"We've got homes just sitting now because [buyers] can't get the financing package together," Cooksey says. "I've got a whole list of people who meet the income requirements [for the target area], but can't afford the down payment and closing costs to get the subsidy."
Until recently, the CDCs held their breath and hoped that things would improve. But their patience ran out in late May, when the city's Department of Housing and Community Development reviewed its five-year comprehensive housing plan. Since the plan is the closest thing to a citywide housing policy, and community-based groups had begun to proliferate in the wake of the others' modest results, the CDCs were optimistic the city would recognize their achievements by increasing their funding.
What happened, however, was worse than CDC advocates expected. Unlike in years past, no funding was earmarked to provide seed money to help organize new CDCs. More dire was the elimination of the department's housing rehabilitation program. Along with the obvious benefits to elderly homeowners, the rehab funding could help CDCs go to work, though they might not be ready to build new houses.
The president of the CDC Association, Rick Dyson of Sunny Side Up Inc., responded to the plan review with a terse letter to Margie Bingham, director of the city's housing office. Dyson took the city to task for its apparent decision to hitch its wagon to new, for-profit built housing, at the expense of the rehabilitation program. He pointed out that "many of the new construction efforts," such as the now-expanded Homes for Houston program, aren't geared toward building decent, affordable housing in inner-city neighborhoods.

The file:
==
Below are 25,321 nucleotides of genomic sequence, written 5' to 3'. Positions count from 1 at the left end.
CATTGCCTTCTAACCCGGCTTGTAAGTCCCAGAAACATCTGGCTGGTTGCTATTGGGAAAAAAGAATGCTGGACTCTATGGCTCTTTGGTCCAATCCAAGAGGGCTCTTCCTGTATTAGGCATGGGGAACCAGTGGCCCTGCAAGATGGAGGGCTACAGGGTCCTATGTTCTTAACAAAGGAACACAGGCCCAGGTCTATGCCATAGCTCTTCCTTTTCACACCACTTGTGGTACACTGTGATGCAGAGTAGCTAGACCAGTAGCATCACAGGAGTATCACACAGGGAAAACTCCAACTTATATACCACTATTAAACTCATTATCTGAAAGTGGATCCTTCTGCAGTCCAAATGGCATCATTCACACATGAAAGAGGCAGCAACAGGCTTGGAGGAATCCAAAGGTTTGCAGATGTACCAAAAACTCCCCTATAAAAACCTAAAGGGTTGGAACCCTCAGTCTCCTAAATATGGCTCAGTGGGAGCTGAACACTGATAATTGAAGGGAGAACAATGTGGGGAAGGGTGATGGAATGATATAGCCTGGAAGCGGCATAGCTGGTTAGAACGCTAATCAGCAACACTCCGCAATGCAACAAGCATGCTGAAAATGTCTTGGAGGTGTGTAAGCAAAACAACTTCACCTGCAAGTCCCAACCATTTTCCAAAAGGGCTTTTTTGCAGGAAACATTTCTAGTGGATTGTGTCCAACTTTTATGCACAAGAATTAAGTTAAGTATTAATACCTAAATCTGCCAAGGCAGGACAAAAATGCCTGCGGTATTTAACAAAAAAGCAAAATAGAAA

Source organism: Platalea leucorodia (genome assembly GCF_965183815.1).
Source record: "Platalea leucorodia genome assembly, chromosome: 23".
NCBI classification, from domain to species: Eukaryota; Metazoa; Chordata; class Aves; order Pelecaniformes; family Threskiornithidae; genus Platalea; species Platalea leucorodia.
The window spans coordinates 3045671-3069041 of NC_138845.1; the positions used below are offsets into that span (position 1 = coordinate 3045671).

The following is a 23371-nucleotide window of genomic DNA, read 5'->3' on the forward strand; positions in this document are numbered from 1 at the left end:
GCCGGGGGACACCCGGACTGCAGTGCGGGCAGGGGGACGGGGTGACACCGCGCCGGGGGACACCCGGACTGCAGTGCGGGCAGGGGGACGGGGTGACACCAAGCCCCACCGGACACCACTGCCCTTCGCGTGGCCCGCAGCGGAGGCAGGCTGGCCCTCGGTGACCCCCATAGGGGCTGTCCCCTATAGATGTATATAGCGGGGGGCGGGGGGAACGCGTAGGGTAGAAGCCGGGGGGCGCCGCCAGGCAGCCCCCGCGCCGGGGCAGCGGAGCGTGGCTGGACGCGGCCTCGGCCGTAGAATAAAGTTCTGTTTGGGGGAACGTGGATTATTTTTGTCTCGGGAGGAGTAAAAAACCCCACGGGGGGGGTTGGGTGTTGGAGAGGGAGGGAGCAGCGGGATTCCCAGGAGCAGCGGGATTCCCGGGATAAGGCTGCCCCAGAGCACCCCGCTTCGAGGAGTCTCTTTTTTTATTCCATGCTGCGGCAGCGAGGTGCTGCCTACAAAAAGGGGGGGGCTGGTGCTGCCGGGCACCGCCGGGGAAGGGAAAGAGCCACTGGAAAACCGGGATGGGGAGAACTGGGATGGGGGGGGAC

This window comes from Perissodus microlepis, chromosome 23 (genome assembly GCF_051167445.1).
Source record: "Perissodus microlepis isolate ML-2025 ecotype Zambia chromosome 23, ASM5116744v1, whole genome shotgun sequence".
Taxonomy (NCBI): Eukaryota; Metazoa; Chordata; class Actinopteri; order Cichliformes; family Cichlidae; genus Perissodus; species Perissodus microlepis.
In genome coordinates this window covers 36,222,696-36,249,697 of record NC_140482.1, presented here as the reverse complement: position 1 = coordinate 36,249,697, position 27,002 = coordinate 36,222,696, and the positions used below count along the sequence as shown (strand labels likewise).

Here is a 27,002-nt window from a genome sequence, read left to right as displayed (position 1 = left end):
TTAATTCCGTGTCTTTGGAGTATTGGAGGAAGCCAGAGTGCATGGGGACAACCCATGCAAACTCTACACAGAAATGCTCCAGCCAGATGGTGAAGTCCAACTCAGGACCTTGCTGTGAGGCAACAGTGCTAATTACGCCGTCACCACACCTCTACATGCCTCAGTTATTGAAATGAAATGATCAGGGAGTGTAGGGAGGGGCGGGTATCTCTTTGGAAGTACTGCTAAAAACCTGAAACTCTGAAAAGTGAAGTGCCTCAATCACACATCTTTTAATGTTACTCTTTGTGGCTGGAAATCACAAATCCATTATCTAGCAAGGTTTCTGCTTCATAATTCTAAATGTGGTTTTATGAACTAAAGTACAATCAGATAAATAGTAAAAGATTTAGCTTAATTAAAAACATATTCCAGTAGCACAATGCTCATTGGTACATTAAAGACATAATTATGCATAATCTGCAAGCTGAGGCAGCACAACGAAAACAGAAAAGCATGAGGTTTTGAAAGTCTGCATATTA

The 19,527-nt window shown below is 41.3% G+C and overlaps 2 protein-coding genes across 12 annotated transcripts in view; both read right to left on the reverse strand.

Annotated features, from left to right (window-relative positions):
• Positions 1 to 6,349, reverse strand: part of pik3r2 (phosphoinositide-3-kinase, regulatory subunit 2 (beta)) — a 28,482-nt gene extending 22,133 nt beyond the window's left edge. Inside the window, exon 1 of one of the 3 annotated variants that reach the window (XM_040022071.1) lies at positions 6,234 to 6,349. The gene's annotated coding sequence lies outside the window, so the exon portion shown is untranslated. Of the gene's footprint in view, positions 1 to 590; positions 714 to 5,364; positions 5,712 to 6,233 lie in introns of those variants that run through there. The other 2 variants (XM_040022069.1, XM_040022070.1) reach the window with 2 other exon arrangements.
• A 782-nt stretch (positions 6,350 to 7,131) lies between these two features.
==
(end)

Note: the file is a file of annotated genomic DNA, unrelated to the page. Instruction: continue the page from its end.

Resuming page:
Bingham's initial response did little to appease the CDC's concerns, but prompted two more rounds of point-counterpoint correspondence with Dyson. From the CDCs' vantage point, Bingham was most offensive when discussing the operating grants. She pointed out that the grants were one-time only and that "evidence of tangible results after a year's time" was expected by the city. Additional funding also hinged on having a project under construction within two years.
Dyson responded that Bingham's expectations were unreasonable and raised "serious concerns" about the city's commitment to nonprofit, community-based housing organizations. And, indeed, even the most productive CDC -- the Fifth Ward Community Redevelopment Corporation -- took more than two years before it had anything to show for its $50,000 start-up grant from the United Way.
Advocates for CDCs say that the city's treatment of them is curious, though not wholly unexpected. Karin Dunn, director of the Heights Community Development Corporation, says that the city routinely withholds federal housing allocations until the last minute before releasing them in a "mad scramble." A case in point was a Second Ward project by a community-based group that was given the go-ahead by the city's housing office two years ago. City Council approval for the project's funding, however, didn't come until April 24 of this year, the day the 1994 federal allocation was due to expire.
"It's bad management," says Dunn. "It's not like they don't know that at the end of April, they have to get rid of it. It creates a situation for Council that you either vote for this or you'll lose the money."
To a person, CDC advocates say they believe Lanier's administration is committed to supplying new low-cost housing, although considering their dependence on the city for even cursory assistance, they might not be expected to bite the hands that feed them.
What they would like, however, is a citywide policy that is consistent with the mayor's rhetoric, while encouraging some of the more successful methods -- even if those don't include the private sector.
Says Karin Dunn of the Heights' CDC: "They've been trying to create a program and force everyone into it, rather than looking at the situation and then coming up with a solution."
-- Brian Wallstin